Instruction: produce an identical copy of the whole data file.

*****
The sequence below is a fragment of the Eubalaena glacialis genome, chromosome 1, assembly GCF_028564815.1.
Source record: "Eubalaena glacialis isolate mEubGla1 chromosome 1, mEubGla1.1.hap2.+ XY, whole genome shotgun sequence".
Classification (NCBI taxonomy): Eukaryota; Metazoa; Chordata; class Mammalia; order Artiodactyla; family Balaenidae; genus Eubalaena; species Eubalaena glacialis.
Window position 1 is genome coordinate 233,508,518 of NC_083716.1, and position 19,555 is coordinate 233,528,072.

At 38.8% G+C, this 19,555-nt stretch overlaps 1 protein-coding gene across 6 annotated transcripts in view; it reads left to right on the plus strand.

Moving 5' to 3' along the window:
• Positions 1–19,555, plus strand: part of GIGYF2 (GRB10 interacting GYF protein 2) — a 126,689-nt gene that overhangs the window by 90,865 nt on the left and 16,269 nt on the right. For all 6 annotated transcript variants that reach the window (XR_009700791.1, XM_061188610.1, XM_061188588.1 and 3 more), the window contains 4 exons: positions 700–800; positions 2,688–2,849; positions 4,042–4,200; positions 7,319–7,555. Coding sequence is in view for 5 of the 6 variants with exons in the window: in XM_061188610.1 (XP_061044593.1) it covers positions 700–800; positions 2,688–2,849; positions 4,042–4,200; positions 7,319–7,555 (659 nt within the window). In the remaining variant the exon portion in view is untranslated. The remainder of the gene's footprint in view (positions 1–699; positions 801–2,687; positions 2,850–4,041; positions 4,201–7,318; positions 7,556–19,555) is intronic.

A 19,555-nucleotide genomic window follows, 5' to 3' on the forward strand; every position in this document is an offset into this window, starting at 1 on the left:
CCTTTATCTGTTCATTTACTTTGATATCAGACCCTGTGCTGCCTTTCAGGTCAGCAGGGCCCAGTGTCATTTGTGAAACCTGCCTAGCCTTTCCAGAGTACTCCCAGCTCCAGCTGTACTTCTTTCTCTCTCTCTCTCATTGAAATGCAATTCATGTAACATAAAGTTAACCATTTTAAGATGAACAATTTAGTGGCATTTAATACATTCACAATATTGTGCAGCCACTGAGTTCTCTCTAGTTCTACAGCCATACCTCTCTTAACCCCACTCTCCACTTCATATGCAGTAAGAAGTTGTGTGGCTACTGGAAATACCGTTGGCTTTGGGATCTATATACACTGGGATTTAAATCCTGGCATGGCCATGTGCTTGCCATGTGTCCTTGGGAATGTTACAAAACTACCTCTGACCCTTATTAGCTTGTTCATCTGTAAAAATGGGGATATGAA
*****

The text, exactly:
The sequence below is a fragment of the Eubalaena glacialis genome, chromosome 1, assembly GCF_028564815.1.
Source record: "Eubalaena glacialis isolate mEubGla1 chromosome 1, mEubGla1.1.hap2.+ XY, whole genome shotgun sequence".
Classification (NCBI taxonomy): Eukaryota; Metazoa; Chordata; class Mammalia; order Artiodactyla; family Balaenidae; genus Eubalaena; species Eubalaena glacialis.
Window position 1 is genome coordinate 233,508,518 of NC_083716.1, and position 19,555 is coordinate 233,528,072.

At 38.8% G+C, this 19,555-nt stretch overlaps 1 protein-coding gene across 6 annotated transcripts in view; it reads left to right on the plus strand.

Moving 5' to 3' along the window:
• Positions 1–19,555, plus strand: part of GIGYF2 (GRB10 interacting GYF protein 2) — a 126,689-nt gene that overhangs the window by 90,865 nt on the left and 16,269 nt on the right. For all 6 annotated transcript variants that reach the window (XR_009700791.1, XM_061188610.1, XM_061188588.1 and 3 more), the window contains 4 exons: positions 700–800; positions 2,688–2,849; positions 4,042–4,200; positions 7,319–7,555. Coding sequence is in view for 5 of the 6 variants with exons in the window: in XM_061188610.1 (XP_061044593.1) it covers positions 700–800; positions 2,688–2,849; positions 4,042–4,200; positions 7,319–7,555 (659 nt within the window). In the remaining variant the exon portion in view is untranslated. The remainder of the gene's footprint in view (positions 1–699; positions 801–2,687; positions 2,850–4,041; positions 4,201–7,318; positions 7,556–19,555) is intronic.

A 19,555-nucleotide genomic window follows, 5' to 3' on the forward strand; every position in this document is an offset into this window, starting at 1 on the left:
CCTTTATCTGTTCATTTACTTTGATATCAGACCCTGTGCTGCCTTTCAGGTCAGCAGGGCCCAGTGTCATTTGTGAAACCTGCCTAGCCTTTCCAGAGTACTCCCAGCTCCAGCTGTACTTCTTTCTCTCTCTCTCTCATTGAAATGCAATTCATGTAACATAAAGTTAACCATTTTAAGATGAACAATTTAGTGGCATTTAATACATTCACAATATTGTGCAGCCACTGAGTTCTCTCTAGTTCTACAGCCATACCTCTCTTAACCCCACTCTCCACTTCATATGCAGTAAGAAGTTGTGTGGCTACTGGAAATACCGTTGGCTTTGGGATCTATATACACTGGGATTTAAATCCTGGCATGGCCATGTGCTTGCCATGTGTCCTTGGGAATGTTACAAAACTACCTCTGACCCTTATTAGCTTGTTCATCTGTAAAAATGGGGATATGAA